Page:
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6th January 2021
Miami Will Be Underwater Soon. Its Drinking Water Could Go First

The city has another serious water problem.

Bloomberg Businessweek Christopher Flavelle

One morning in June 2018, Douglas Yoder climbed into a white government SUV on the edge of Miami and headed northwest, away from the glittering coastline and into the maze of water infrastructure that makes this city possible. He drove past drainage canals that sever backyards and industrial lots, ancient water-treatment plants peeking out from behind run-down bungalows, and immense rectangular pools tracing the outlines of limestone quarries. Finally, he reached a locked gate at the edge of the Everglades. Once through, he pointed out the row of 15 wells that make up the Northwest Wellfield, Miami-Dade County’s clean water source of last resort.

Yoder, 71, is deputy director of the county’s water and sewer department; his job is to think about how to defend the county’s fresh drinking water against the effects of climate change. A large man with an ambling gait, Yoder exudes the calm of somebody who’s lived with bad news for a long time.

“We have a very delicate balance in a highly managed system,” he said in his rumbly voice. “That balance is very likely to get upset by sea-level rise.” What nobody knows is when that will happen, or what happens next.

From ground level, greater Miami looks like any American megacity—a mostly dry expanse of buildings, roads, and lawns, sprinkled with the occasional canal or ornamental lake. But from above, the proportions of water and land are reversed. The glimmering metropolis between Biscayne Bay and the Everglades reveals itself to be a thin lattice of earth and concrete laid across a puddle that never stops forming. Water seeps up through the gravel under construction sites, nibbles at the edges of fresh subdivisions, and shimmers through the cracks and in-between places of the city above it.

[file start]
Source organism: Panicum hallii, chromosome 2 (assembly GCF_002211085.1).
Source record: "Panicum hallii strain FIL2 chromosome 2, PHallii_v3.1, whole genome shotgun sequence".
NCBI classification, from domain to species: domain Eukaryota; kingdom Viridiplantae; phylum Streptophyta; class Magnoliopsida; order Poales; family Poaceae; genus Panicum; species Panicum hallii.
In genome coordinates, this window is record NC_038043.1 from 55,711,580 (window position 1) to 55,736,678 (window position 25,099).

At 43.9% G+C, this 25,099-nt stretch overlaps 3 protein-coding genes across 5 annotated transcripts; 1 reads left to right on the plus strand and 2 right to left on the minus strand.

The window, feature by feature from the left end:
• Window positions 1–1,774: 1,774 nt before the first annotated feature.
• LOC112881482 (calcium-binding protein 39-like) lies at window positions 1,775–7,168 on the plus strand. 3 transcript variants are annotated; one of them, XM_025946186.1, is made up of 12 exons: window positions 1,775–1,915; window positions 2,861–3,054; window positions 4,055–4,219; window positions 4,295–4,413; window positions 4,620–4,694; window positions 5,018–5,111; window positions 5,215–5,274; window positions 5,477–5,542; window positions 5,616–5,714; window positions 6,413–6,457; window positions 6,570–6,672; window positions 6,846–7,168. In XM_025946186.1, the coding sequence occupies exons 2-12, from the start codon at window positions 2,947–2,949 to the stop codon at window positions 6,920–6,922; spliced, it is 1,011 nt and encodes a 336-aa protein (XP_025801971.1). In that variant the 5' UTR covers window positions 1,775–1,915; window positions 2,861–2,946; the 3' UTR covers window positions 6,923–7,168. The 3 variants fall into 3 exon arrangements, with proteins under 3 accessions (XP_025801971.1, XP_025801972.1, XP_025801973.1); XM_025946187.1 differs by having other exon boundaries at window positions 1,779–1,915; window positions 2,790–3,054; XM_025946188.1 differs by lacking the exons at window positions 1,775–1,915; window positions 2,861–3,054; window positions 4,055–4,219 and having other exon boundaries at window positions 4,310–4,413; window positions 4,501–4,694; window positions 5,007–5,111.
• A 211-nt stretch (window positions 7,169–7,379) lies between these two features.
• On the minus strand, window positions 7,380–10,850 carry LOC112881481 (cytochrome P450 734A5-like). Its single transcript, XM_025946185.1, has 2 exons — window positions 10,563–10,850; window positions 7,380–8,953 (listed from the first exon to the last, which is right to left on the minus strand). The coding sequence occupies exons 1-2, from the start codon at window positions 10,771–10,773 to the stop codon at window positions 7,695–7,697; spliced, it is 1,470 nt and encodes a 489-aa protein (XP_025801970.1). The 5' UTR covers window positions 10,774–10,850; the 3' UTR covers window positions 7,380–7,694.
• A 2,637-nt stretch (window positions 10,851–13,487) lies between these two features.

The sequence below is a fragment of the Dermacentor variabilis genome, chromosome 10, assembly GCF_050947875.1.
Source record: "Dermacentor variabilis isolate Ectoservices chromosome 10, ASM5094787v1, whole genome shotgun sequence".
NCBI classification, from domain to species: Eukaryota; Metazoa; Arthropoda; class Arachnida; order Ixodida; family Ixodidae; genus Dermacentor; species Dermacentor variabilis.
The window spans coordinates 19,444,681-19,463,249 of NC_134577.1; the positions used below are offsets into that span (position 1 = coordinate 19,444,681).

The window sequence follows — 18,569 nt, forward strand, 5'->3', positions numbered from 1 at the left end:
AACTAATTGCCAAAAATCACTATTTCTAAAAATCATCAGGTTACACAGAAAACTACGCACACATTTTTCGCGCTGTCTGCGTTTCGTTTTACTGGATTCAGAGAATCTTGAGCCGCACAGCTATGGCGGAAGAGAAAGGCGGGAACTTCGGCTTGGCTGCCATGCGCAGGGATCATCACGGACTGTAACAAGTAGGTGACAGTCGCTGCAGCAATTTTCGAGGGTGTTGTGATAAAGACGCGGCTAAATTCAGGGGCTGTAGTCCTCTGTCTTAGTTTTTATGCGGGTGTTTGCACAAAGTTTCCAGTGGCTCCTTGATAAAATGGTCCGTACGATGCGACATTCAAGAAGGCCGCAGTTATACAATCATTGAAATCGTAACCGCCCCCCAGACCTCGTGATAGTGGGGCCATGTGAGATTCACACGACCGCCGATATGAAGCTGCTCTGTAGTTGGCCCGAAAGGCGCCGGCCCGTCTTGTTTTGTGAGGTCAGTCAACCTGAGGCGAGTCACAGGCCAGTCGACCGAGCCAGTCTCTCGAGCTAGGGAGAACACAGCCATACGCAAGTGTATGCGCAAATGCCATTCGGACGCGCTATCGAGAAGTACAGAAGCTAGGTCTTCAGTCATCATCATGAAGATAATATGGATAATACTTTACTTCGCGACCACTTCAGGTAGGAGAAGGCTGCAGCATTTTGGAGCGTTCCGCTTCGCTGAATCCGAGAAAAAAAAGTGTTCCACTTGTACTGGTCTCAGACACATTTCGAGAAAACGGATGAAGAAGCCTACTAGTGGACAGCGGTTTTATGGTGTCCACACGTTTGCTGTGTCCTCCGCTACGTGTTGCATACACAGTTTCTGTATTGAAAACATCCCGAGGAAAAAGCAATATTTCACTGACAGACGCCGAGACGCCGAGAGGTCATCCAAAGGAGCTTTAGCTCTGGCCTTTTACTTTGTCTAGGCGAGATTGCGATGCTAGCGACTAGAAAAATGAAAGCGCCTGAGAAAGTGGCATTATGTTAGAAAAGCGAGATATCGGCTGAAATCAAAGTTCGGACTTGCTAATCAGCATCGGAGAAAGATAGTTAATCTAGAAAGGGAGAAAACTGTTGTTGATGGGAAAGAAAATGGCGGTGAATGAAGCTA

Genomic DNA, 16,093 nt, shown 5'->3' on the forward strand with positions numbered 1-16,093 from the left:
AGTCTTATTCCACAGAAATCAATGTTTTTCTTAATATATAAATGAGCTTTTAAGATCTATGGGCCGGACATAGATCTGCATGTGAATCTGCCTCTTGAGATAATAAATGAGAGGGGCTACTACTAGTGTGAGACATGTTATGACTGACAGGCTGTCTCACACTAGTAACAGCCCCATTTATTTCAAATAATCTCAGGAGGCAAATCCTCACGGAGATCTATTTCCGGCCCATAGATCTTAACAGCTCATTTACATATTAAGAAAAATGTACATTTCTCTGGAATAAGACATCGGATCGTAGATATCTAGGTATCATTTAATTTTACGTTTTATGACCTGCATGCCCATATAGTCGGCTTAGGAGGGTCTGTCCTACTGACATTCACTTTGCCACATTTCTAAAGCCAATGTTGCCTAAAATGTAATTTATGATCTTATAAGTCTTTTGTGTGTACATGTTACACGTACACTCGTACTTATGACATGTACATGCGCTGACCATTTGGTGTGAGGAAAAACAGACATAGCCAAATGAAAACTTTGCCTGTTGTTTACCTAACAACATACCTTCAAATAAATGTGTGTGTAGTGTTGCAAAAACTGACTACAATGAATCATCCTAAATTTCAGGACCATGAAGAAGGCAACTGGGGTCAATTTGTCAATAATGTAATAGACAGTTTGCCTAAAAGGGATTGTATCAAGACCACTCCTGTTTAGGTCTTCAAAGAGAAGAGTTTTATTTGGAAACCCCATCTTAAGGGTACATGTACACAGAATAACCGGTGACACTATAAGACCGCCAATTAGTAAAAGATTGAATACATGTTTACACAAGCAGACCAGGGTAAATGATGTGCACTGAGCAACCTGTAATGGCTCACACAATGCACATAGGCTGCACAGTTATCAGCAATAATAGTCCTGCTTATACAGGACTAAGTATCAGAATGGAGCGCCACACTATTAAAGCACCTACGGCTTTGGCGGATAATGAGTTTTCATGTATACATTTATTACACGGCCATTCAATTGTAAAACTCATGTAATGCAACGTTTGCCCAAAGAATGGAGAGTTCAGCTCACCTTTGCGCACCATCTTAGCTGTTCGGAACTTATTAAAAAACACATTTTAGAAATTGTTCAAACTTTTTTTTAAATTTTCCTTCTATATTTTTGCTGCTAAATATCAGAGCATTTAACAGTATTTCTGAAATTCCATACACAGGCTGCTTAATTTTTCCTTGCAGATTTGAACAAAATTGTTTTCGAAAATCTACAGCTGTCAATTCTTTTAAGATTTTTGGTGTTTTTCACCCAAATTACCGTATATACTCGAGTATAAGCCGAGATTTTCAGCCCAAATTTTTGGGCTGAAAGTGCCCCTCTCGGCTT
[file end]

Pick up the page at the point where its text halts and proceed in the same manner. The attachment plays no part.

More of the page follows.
Miami-Dade is built on the Biscayne Aquifer, 4,000 square miles of unusually shallow and porous limestone whose tiny air pockets are filled with rainwater and rivers running from the swamp to the ocean. The aquifer and the infrastructure that draws from it, cleans its water, and keeps it from overrunning the city combine to form a giant but fragile machine. Without this abundant source of fresh water, made cheap by its proximity to the surface, this hot, remote city could become uninhabitable.

Climate change is slowly pulling that machine apart. Barring a stupendous reversal in greenhouse gas emissions, the rising Atlantic will cover much of Miami by the end of this century. The economic effects will be devastating: Zillow Inc. estimates that six feet of sea-level rise would put a quarter of Miami’s homes underwater, rendering $200 billion of real estate worthless. But global warming poses a more immediate danger: The permeability that makes the aquifer so easily accessible also makes it vulnerable. “It’s very easy to contaminate our aquifer,” says Rachel Silverstein, executive director of Miami Waterkeeper, a local environmental protection group. And the consequences could be sweeping. “Drinking water supply is always an existential question.”

County officials agree with her. “The minute the world thinks your water supply is in danger, you’ve got a problem,” says James Murley, chief resilience officer for Miami-Dade, although he adds that the county’s water system remains “one of the best” in the U.S. The questions hanging over Miami and the rest of Southeast Florida are how long it can keep its water safe, and at what cost. As the region struggles with more visible climate problems, including increasingly frequent flooding and this summer’s toxic algae blooms, the risks to the aquifer grow, and they’re all the more insidious for being out of sight. If Miami-Dade can’t protect its water supply, whether it can handle the other manifestations of climate change won’t matter.